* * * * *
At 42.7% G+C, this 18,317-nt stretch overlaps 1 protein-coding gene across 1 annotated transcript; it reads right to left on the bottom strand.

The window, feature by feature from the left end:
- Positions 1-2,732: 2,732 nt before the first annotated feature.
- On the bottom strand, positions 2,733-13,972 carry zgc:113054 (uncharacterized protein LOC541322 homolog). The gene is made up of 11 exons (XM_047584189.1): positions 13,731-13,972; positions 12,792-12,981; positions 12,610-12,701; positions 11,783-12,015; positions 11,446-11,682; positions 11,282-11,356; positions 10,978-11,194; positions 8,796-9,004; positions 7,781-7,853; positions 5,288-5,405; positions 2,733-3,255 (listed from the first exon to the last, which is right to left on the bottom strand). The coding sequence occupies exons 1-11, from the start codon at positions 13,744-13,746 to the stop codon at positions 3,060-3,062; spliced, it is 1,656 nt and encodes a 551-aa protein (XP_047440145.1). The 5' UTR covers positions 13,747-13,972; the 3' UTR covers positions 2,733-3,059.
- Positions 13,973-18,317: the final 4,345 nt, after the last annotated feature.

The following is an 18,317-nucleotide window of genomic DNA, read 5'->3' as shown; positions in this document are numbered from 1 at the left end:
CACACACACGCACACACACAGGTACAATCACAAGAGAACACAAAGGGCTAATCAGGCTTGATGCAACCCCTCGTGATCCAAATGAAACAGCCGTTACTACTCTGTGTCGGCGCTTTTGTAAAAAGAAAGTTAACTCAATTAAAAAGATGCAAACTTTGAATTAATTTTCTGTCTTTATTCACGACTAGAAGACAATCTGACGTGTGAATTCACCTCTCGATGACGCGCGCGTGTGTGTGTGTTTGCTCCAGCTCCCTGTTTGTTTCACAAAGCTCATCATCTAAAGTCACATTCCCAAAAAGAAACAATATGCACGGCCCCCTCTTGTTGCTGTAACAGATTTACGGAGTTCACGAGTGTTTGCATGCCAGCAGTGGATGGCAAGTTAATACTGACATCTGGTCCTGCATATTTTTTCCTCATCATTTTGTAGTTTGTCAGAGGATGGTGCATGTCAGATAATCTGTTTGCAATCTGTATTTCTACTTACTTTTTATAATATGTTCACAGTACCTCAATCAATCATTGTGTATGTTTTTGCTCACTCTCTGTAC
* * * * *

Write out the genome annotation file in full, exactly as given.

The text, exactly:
At 42.7% G+C, this 18,317-nt stretch overlaps 1 protein-coding gene across 1 annotated transcript; it reads right to left on the bottom strand.

The window, feature by feature from the left end:
- Positions 1-2,732: 2,732 nt before the first annotated feature.
- On the bottom strand, positions 2,733-13,972 carry zgc:113054 (uncharacterized protein LOC541322 homolog). The gene is made up of 11 exons (XM_047584189.1): positions 13,731-13,972; positions 12,792-12,981; positions 12,610-12,701; positions 11,783-12,015; positions 11,446-11,682; positions 11,282-11,356; positions 10,978-11,194; positions 8,796-9,004; positions 7,781-7,853; positions 5,288-5,405; positions 2,733-3,255 (listed from the first exon to the last, which is right to left on the bottom strand). The coding sequence occupies exons 1-11, from the start codon at positions 13,744-13,746 to the stop codon at positions 3,060-3,062; spliced, it is 1,656 nt and encodes a 551-aa protein (XP_047440145.1). The 5' UTR covers positions 13,747-13,972; the 3' UTR covers positions 2,733-3,059.
- Positions 13,973-18,317: the final 4,345 nt, after the last annotated feature.

The following is an 18,317-nucleotide window of genomic DNA, read 5'->3' as shown; positions in this document are numbered from 1 at the left end:
CACACACACGCACACACACAGGTACAATCACAAGAGAACACAAAGGGCTAATCAGGCTTGATGCAACCCCTCGTGATCCAAATGAAACAGCCGTTACTACTCTGTGTCGGCGCTTTTGTAAAAAGAAAGTTAACTCAATTAAAAAGATGCAAACTTTGAATTAATTTTCTGTCTTTATTCACGACTAGAAGACAATCTGACGTGTGAATTCACCTCTCGATGACGCGCGCGTGTGTGTGTGTTTGCTCCAGCTCCCTGTTTGTTTCACAAAGCTCATCATCTAAAGTCACATTCCCAAAAAGAAACAATATGCACGGCCCCCTCTTGTTGCTGTAACAGATTTACGGAGTTCACGAGTGTTTGCATGCCAGCAGTGGATGGCAAGTTAATACTGACATCTGGTCCTGCATATTTTTTCCTCATCATTTTGTAGTTTGTCAGAGGATGGTGCATGTCAGATAATCTGTTTGCAATCTGTATTTCTACTTACTTTTTATAATATGTTCACAGTACCTCAATCAATCATTGTGTATGTTTTTGCTCACTCTCTGTAC